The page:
The EU’s plans to strike a ‘strategic partnership’ with Africa were one the victims of the COVID-19 pandemic. After the European Commission set out its stall in a March 2020 strategic paper, summits were cancelled and it is unclear whether EU and African Union leaders will agree on an agenda with the ambition needed for a genuine ‘strategic partnership’ this year.
The EU and African Union must use a new ‘strategic partnership’ to deepen their trade and investment relations, participants agreed during a EURACTIV event focusing on what is likely to emerge from discussions between the two blocs.
The COVID-19 pandemic has highlighted the importance of strong EU-African relations, Iratxe García, the leader of the Socialist and Democrat group in the European Parliament, told EURACTIV as her political group launched its Africa week (13-15 October).
The EU must look beyond its borders and delivers the global leadership the coronavirus crisis demands, and shape a new partnership with its closest neighbour, Africa, in the process, argue the directors of the European Think Tanks Group.
Partnerships on ten policy areas are at the heart of the EU’s plan “Towards a comprehensive strategy with Africa,” launched on Monday (9 March). The paper will start a seven-month negotiating process with EU and African leaders, with a view to agreeing a partnership agenda at an EU African Union summit in October.
The European Commission is pursuing a renewed and ambitious relationship with the African continent. The new relationship is intended to treat Africa as an equal partner to Europe, as opposed to policy priorities being dictated to African partners. However, there...
The EU will seek to put a series of policy-themed ‘partnerships’ at the heart of its EU-Africa strategy which will be formally launched in early March, according to a leaked draft obtained by EURACTIV.
The geopolitical Europea Commission ambition would turn cooperation and development policy into an internal and external interest-driven policy, Alexei Jones, Senior Policy Officer at the European Centre for Development Policy Management (ECDPM) told EURACTIV.
A new model of collaboration between the EU and Africa can change today’s dangerous turn of international relations, which have moved from “win-win” solutions and are now based on “zero-sum” games, EU's top diplomat Federica Mogherini said.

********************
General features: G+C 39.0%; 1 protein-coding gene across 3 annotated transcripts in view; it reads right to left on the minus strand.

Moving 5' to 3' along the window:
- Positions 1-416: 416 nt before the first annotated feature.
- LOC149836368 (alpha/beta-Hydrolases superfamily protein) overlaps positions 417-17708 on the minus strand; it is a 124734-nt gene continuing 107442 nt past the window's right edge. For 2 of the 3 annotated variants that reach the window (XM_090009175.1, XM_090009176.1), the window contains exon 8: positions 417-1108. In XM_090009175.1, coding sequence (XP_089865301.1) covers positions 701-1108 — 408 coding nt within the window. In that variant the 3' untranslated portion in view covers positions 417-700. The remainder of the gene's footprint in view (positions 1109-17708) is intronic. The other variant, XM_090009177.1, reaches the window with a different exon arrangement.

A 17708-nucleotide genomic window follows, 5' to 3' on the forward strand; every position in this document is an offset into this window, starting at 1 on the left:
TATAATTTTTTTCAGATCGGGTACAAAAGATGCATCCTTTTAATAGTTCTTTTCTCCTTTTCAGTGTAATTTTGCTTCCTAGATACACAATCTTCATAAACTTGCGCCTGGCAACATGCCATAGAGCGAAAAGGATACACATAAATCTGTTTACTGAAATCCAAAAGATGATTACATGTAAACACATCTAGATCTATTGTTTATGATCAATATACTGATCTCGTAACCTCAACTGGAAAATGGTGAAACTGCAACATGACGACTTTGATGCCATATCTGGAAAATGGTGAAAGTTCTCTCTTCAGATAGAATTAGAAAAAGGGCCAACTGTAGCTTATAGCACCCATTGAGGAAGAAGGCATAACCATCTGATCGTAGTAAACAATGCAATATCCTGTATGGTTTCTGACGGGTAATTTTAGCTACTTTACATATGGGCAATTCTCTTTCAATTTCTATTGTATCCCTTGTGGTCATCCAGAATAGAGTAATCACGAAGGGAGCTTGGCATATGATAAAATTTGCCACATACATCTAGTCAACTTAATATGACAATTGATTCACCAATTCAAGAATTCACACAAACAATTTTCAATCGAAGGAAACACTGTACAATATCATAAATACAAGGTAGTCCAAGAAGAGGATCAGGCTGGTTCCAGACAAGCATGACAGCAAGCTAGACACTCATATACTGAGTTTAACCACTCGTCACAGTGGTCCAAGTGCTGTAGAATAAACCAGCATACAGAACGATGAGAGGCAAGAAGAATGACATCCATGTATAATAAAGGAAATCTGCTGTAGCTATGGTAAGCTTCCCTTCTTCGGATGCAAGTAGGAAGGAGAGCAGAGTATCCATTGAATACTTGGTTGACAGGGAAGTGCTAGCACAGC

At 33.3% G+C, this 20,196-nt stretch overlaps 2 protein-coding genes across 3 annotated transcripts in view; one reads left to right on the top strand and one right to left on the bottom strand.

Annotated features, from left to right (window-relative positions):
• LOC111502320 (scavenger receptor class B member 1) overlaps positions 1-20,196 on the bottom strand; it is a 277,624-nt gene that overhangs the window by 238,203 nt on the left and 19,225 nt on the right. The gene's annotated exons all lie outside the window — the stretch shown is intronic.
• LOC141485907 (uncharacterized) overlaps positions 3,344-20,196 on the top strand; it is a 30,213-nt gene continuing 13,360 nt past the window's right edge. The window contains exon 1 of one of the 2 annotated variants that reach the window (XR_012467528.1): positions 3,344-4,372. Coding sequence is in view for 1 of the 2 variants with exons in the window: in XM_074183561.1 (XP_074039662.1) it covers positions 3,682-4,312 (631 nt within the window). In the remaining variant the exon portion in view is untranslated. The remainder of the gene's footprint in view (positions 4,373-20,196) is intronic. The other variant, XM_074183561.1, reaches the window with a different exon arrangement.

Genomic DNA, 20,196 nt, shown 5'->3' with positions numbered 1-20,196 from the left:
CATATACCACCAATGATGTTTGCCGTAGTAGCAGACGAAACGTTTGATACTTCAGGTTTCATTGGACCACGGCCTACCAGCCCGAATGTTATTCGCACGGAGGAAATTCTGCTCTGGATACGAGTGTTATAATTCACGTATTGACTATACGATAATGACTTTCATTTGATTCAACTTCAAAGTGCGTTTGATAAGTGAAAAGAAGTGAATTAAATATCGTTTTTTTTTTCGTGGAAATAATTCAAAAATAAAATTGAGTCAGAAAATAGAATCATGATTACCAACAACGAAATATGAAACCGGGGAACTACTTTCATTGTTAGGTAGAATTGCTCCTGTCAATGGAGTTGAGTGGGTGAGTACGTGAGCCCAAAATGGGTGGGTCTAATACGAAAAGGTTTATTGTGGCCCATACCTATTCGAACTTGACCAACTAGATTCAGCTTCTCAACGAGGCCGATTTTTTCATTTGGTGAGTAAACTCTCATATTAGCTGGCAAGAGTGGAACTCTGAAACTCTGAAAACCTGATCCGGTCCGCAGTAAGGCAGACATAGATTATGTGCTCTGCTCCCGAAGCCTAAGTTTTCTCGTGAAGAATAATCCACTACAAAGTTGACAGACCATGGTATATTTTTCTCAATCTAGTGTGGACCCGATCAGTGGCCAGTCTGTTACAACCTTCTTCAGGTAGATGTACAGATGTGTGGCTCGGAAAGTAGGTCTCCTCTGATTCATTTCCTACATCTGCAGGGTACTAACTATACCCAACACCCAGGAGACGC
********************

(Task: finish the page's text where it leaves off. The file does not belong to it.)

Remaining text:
Current proposals put forward by the EU won't solve the migration problem, particularly with predictions of Africa's population doubling by 2050. Africa and Europe would both benefit from resetting their relations, writes Karl Aiginger.
Europe and Africa need a partnership which should focus on the new realities in both regions. Europe can become the region's main partner during its transformative revolution if it listens to civil society representatives, writes Shada Islam.
The EU will put migration and security at the heart of its agenda in talks on a successor to the Cotonou Agreement with African, Caribbean and Pacific nations (ACP), a leading EU official said on Monday (26 March).
While 2018 is undoubtedly an important year for the European Union in terms of its own future, it is also a year for resetting its relations with developing countries and in particular with its continental neighbour on the other side of the Mediterranean, the African Union, writes James Mackie.
During the AU-EU summit, the Commission outlined plans for its future development policy. However, it remains open how it intends to ensure that the European Development Goals in the future are not primarily a reward for migration control measures. EURACTIV Germany reports.
Only increased EU-Africa cooperation on education, employment and integration of youth can defuse the migration time bomb in preparation for the next decades, but the starting point is democracy, the president of the Hellenic-African Chamber told EURACTIV Greece in an interview.
Offering credit to East African banks might not be many people’s idea of traditional development aid. Yet promoting private small and medium enterprise, alongside funding for infrastructure projects that will help develop local businesses, lies at the heart of the new strategy for Africa.
After “years of indifference” and one of the biggest waves of migration to ever hit Europe, Africa now tops the political agenda. That means a new strategy has to be found, according to the European Parliament. EURACTIV Germany reports.